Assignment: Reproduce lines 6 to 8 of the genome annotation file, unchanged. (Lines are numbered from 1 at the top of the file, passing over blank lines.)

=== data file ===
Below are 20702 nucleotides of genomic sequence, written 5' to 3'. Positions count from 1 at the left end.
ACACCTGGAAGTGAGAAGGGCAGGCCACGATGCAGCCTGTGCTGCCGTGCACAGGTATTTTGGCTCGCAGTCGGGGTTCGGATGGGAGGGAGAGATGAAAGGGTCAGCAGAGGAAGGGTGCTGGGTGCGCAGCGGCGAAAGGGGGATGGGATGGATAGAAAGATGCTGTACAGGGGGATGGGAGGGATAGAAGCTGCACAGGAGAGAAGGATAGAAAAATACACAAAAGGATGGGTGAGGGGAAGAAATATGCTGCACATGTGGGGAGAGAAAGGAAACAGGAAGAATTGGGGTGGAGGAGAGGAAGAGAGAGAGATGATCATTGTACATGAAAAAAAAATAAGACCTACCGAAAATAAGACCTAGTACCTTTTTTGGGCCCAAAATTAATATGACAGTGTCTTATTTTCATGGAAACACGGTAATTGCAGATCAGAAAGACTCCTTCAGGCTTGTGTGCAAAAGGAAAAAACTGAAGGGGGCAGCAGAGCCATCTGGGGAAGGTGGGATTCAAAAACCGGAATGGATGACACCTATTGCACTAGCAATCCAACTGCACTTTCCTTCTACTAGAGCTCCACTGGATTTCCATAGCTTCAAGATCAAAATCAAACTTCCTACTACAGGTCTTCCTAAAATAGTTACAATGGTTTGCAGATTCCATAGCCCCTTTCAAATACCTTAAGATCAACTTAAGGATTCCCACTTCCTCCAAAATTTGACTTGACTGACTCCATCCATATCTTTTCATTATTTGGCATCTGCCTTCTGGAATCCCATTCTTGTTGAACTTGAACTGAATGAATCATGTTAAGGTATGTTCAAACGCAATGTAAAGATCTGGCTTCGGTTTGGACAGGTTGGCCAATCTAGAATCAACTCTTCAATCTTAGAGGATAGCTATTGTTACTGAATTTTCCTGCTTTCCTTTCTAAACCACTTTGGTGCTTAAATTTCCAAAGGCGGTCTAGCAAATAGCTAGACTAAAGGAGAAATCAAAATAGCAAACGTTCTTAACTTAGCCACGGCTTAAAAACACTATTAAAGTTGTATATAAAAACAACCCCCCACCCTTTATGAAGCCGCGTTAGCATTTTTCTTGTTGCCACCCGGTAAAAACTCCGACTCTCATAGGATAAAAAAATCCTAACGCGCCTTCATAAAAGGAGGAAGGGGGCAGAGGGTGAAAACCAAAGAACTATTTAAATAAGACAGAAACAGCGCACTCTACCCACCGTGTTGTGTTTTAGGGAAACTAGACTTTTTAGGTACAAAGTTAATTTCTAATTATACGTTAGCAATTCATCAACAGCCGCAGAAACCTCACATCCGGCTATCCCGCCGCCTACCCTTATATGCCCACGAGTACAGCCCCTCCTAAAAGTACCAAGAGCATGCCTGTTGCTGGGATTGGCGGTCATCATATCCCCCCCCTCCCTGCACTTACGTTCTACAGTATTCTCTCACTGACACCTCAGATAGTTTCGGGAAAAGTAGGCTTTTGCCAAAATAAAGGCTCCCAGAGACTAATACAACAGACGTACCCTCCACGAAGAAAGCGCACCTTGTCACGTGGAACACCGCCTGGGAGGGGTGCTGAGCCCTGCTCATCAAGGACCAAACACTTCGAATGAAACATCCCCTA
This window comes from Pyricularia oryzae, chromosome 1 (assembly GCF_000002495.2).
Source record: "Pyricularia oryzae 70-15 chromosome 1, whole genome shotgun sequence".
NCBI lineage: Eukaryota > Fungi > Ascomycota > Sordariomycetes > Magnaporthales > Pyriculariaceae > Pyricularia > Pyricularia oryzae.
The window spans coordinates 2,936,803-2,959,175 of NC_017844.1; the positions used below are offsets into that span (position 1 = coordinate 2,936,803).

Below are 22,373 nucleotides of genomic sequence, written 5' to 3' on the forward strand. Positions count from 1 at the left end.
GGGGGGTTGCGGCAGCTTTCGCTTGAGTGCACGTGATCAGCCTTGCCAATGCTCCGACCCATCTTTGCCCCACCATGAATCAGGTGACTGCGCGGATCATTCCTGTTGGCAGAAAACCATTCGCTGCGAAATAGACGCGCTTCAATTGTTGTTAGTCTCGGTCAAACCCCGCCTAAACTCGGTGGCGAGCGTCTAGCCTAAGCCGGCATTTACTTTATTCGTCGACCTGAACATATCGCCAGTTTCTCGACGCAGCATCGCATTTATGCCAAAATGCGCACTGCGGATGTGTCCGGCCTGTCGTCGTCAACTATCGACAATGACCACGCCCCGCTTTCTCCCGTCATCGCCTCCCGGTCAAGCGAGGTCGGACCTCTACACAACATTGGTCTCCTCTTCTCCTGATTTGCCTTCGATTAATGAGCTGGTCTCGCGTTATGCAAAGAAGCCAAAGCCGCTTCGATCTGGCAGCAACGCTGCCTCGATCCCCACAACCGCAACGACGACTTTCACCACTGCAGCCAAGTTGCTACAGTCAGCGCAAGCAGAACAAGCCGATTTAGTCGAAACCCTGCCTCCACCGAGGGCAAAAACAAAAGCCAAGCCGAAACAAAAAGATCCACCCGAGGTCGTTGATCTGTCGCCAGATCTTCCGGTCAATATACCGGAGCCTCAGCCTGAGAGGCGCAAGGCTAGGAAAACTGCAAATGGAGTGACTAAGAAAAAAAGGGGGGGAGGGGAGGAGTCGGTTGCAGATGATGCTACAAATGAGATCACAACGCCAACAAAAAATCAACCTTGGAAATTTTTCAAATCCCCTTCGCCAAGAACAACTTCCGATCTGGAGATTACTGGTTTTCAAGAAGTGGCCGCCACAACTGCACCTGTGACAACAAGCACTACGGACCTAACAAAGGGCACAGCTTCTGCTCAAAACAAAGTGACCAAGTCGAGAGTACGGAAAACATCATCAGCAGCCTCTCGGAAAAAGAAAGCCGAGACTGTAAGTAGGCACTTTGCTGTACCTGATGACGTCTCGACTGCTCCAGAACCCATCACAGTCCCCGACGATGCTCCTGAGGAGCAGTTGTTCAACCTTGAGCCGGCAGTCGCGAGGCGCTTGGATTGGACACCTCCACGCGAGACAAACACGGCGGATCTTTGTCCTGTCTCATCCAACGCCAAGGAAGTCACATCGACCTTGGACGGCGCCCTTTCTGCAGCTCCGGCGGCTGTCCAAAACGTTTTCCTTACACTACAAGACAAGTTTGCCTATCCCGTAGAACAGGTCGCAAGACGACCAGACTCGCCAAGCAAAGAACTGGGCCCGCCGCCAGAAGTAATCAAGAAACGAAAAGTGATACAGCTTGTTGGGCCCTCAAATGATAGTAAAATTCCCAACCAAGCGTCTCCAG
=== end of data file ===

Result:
The window spans coordinates 2,936,803-2,959,175 of NC_017844.1; the positions used below are offsets into that span (position 1 = coordinate 2,936,803).

Below are 22,373 nucleotides of genomic sequence, written 5' to 3' on the forward strand. Positions count from 1 at the left end.
GGGGGGTTGCGGCAGCTTTCGCTTGAGTGCACGTGATCAGCCTTGCCAATGCTCCGACCCATCTTTGCCCCACCATGAATCAGGTGACTGCGCGGATCATTCCTGTTGGCAGAAAACCATTCGCTGCGAAATAGACGCGCTTCAATTGTTGTTAGTCTCGGTCAAACCCCGCCTAAACTCGGTGGCGAGCGTCTAGCCTAAGCCGGCATTTACTTTATTCGTCGACCTGAACATATCGCCAGTTTCTCGACGCAGCATCGCATTTATGCCAAAATGCGCACTGCGGATGTGTCCGGCCTGTCGTCGTCAACTATCGACAATGACCACGCCCCGCTTTCTCCCGTCATCGCCTCCCGGTCAAGCGAGGTCGGACCTCTACACAACATTGGTCTCCTCTTCTCCTGATTTGCCTTCGATTAATGAGCTGGTCTCGCGTTATGCAAAGAAGCCAAAGCCGCTTCGATCTGGCAGCAACGCTGCCTCGATCCCCACAACCGCAACGACGACTTTCACCACTGCAGCCAAGTTGCTACAGTCAGCGCAAGCAGAACAAGCCGATTTAGTCGAAACCCTGCCTCCACCGAGGGCAAAAACAAAAGCCAAGCCGAAACAAAAAGATCCACCCGAGGTCGTTGATCTGTCGCCAGATCTTCCGGTCAATATACCGGAGCCTCAGCCTGAGAGGCGCAAGGCTAGGAAAACTGCAAATGGAGTGACTAAGAAAAAAAGGGGGGGAGGGGAGGAGTCGGTTGCAGATGATGCTACAAATGAGATCACAACGCCAACAAAAAATCAACCTTGGAAATTTTTCAAATCCCCTTCGCCAAGAACAACTTCCGATCTGGAGATTACTGGTTTTCAAGAAGTGGCCGCCACAACTGCACCTGTGACAACAAGCACTACGGACCTAACAAAGGGCACAGCTTCTGCTCAAAACAAAGTGACCAAGTCGAGAGTACGGAAAACATCATCAGCAGCCTCTCGGAAAAAGAAAGCCGAGACTGTAAGTAGGCACTTTGCTGTACCTGATGACGTCTCGACTGCTCCAGAACCCATCACAGTCCCCGACGATGCTCCTGAGGAGCAGTTGTTCAACCTTGAGCCGGCAGTCGCGAGGCGCTTGGATTGGACACCTCCACGCGAGACAAACACGGCGGATCTTTGTCCTGTCTCATCCAACGCCAAGGAAGTCACATCGACCTTGGACGGCGCCCTTTCTGCAGCTCCGGCGGCTGTCCAAAACGTTTTCCTTACACTACAAGACAAGTTTGCCTATCCCGTAGAACAGGTCGCAAGACGACCAGACTCGCCAAGCAAAGAACTGGGCCCGCCGCCAGAAGTAATCAAGAAACGAAAAGTGATACAGCTTGTTGGGCCCTCAAATGATAGTAAAATTCCCAACCAAGCGTCTCCAG